Tuesday, November 4, 2008


Taj Mahal, the pinnacle of Mughal architecture, was built by the Mughal emperor Shah Jahan (1628-1658), in the memory of his queen Arjumand Bano Begum. Inspired by this wonder, Emperor Shah Jahan’s grandson Prince Azam Shah, built a similar mausoleum near Aurangabad, in memory of his mother, between 1651 and 1661 A.D.

Bibi-ka-maqbara, as it is called, is a beautiful mausoleum of Rabia-ul-Daurani alias Dilras Banu Begum, the wife of the Mughal Emperor Aurangzeb (1658-1707 A.D.). An inscription on the main entrance door states that it was designed and erected by Ata-ullah, an architect and Hanspat Rai, an engineer. Though Azam Shah wanted to construct the monument wholly in marble, it was not to be as his father Aurangzeb was not in favor of building a monument as lavish as the Taj and even blocked the transportation of marble that was being procured from the mines near Jaipur. Somehow, Azam Shah prevailed upon his father who eventually relented and ultimately the "Taj of Deccan" was constructed, though a poor imitation, hence also known as the poor man’s Taj!

It is built on a high square platform with four minarets at its corners, and is encased with marble up to the dado level. Above the dado level, it is constructed of basaltic trap up to the base of dome, which is built of marble. A fine plaster covers the basaltic trap, given a fine polished finish, and adorned with fine stucco decorations.

The mortal remains of Rabia-ul-Daurani are placed below the ground level surrounded by an octagonal marble screen with exquisite designs, which can be approached by descending a flight of steps. The mausoleum is crowned by a dome pierced with trellis works and accompanying panels decorated with floral designs.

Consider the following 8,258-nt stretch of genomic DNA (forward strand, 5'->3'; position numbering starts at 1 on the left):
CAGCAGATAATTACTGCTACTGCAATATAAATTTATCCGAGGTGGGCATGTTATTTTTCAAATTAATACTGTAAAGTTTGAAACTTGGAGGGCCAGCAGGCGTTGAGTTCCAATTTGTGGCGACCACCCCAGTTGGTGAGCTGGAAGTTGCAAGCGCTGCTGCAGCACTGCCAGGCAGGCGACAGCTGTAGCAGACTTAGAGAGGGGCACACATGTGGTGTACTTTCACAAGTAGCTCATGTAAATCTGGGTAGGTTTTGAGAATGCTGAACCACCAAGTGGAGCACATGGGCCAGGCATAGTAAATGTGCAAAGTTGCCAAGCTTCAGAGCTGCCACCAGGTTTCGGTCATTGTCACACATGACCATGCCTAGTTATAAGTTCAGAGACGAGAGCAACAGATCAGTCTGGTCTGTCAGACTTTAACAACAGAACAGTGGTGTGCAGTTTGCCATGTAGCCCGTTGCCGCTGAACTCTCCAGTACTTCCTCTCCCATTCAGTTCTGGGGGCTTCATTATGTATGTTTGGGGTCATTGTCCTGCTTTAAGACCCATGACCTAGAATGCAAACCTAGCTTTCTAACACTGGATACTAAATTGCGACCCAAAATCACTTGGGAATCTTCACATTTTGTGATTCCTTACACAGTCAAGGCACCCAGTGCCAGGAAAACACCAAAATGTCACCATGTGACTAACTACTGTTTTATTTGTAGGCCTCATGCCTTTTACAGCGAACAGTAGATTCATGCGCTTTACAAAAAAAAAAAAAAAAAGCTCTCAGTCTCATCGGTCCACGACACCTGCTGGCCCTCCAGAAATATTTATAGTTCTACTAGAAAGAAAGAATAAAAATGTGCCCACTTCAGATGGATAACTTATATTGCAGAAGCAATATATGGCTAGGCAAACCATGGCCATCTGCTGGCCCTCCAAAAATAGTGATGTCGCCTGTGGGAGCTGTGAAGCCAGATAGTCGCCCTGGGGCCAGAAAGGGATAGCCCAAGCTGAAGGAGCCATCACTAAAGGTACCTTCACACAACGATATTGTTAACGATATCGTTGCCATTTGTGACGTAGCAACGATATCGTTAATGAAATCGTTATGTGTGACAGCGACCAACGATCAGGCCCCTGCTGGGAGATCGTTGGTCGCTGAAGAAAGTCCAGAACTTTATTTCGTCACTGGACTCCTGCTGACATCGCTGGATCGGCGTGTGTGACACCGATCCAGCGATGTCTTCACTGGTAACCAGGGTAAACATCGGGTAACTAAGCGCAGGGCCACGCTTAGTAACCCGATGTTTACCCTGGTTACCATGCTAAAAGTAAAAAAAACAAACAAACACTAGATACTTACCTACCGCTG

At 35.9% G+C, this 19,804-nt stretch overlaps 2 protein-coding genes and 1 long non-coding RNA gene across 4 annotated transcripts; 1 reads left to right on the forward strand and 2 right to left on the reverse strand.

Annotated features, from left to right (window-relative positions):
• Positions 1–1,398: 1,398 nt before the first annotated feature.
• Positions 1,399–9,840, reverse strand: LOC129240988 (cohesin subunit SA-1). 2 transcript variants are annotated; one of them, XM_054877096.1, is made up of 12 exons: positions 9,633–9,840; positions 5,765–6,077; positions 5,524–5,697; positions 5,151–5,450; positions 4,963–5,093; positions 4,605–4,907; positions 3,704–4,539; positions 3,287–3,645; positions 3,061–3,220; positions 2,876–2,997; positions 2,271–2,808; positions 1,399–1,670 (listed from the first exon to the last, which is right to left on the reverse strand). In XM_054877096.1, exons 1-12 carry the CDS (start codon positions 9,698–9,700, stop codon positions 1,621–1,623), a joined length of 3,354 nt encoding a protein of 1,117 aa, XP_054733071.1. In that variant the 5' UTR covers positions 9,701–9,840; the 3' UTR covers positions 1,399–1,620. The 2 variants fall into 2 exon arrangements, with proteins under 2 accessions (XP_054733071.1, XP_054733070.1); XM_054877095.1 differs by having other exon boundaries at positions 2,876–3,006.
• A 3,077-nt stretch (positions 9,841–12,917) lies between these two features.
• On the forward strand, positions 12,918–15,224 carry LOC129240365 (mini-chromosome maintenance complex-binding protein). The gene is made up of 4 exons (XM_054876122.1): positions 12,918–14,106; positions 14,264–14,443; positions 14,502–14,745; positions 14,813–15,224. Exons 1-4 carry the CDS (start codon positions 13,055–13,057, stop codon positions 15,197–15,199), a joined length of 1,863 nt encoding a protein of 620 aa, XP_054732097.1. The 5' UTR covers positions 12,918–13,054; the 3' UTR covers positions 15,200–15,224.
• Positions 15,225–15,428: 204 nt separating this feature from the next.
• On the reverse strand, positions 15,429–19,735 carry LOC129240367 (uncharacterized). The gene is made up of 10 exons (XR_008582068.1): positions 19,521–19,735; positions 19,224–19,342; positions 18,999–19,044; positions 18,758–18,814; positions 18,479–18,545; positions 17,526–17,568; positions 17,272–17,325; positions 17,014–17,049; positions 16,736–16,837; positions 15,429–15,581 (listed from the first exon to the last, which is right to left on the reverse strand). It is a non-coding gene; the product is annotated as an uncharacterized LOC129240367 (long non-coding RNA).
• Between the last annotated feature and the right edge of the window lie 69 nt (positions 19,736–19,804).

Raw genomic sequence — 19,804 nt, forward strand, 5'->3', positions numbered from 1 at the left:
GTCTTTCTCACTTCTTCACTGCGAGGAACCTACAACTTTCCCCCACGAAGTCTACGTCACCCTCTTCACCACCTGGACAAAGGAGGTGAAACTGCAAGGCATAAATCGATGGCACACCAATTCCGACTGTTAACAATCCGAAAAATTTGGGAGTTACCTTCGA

One enters the mausoleum through the main entrance gate on its south, which has excellent foliage designs on brass plates that cover the wooden doors. A screened pathway that leads to the mausoleum from the entrance has a series of fountains at its centre, which adds to the serene ambiance. As you approach the monument, you notice that there is only one mosque on the main plinth of the Maqbara as against the two mosques on either side of the Taj, giving it symmetry. Apparently, this mosque was a later addition. Legend has it that in 1803, Nizam Sikander Jahan was so captivated by the Maqbara that when Aurangabad and the Marathwada area were annexed to his kingdom he had planned to shift the Maqbara to his capital, Hyderabad. He even ordered the dismantling of the monument, slab by slab, to facilitate the smooth transfer. But then, he had a premonition of some disaster, which would befall him, were he to harm the existing structure. Hence, he stopped the work and got the mosque built as penance. According to the "Tawarikh Namah" of Ghulam Mustafa, the cost of construction of the mausoleum was Rs.6,68,203-7 (Rupees Six Lakh, Sixty Eight Thousand, Two Hundred and Three & Seven Annas) in 1651-1661 A.D. It is now a protected monument under The Archaeological Survey of India and a must see when in Aurangabad and is situated just around five kms from the city. Aurangabad is around 375kms from Mumbai.


  1. great blog u have here ..thanks for visiting me at backpacker..yes, CLAY is looking for guest writers and you could mail me your articles at lakshmi.sharath@gmail.com . Thanks for your interest .Looking forward to hearing fm u

  2. It was like visiting it myself :) Miss all the vacations!!!!

  3. This was a great post. The pictures were wonderful. Thank you for the tour!